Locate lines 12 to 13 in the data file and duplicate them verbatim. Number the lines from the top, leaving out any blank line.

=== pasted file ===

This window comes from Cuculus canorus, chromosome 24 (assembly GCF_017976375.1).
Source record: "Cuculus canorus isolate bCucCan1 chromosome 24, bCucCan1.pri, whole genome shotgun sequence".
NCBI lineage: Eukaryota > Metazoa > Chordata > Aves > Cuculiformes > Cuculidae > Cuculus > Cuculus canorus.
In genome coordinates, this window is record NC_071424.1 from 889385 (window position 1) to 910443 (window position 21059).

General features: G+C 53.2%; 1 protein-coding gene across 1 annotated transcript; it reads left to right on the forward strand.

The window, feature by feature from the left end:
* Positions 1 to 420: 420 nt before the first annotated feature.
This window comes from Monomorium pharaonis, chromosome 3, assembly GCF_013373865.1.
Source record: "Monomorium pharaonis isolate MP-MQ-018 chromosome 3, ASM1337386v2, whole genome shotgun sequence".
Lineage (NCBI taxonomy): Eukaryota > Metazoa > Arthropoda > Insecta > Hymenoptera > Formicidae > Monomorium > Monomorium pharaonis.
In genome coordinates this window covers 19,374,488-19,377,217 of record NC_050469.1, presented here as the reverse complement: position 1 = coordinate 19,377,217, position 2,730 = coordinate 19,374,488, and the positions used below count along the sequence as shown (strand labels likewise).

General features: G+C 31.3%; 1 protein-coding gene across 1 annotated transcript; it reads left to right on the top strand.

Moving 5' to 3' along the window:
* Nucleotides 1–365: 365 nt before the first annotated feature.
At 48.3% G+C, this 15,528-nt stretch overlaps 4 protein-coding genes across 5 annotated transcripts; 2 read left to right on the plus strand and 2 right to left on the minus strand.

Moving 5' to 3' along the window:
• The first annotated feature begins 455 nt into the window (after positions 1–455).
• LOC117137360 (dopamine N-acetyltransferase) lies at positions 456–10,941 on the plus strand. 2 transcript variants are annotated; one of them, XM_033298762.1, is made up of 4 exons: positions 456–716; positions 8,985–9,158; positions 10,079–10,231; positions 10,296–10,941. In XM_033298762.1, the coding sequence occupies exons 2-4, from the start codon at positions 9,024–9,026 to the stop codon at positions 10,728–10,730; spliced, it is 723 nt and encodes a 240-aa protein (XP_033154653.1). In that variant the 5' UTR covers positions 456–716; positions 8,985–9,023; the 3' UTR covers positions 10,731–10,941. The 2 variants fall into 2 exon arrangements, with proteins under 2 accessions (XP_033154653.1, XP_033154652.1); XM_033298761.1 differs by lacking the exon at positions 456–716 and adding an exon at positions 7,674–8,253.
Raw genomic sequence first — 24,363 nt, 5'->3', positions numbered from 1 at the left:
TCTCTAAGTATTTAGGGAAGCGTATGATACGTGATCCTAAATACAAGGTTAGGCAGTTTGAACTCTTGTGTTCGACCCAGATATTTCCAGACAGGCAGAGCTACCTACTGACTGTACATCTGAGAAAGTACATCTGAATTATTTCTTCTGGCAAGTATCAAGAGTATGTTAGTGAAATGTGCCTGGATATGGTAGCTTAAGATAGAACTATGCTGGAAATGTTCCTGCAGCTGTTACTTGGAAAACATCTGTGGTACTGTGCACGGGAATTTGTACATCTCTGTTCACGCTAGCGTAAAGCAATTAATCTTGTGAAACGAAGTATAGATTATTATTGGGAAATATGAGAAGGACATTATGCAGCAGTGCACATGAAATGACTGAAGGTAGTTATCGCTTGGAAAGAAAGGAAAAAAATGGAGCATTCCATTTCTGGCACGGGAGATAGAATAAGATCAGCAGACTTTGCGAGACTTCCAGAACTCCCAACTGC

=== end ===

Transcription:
General features: G+C 31.3%; 1 protein-coding gene across 1 annotated transcript; it reads left to right on the top strand.

Moving 5' to 3' along the window: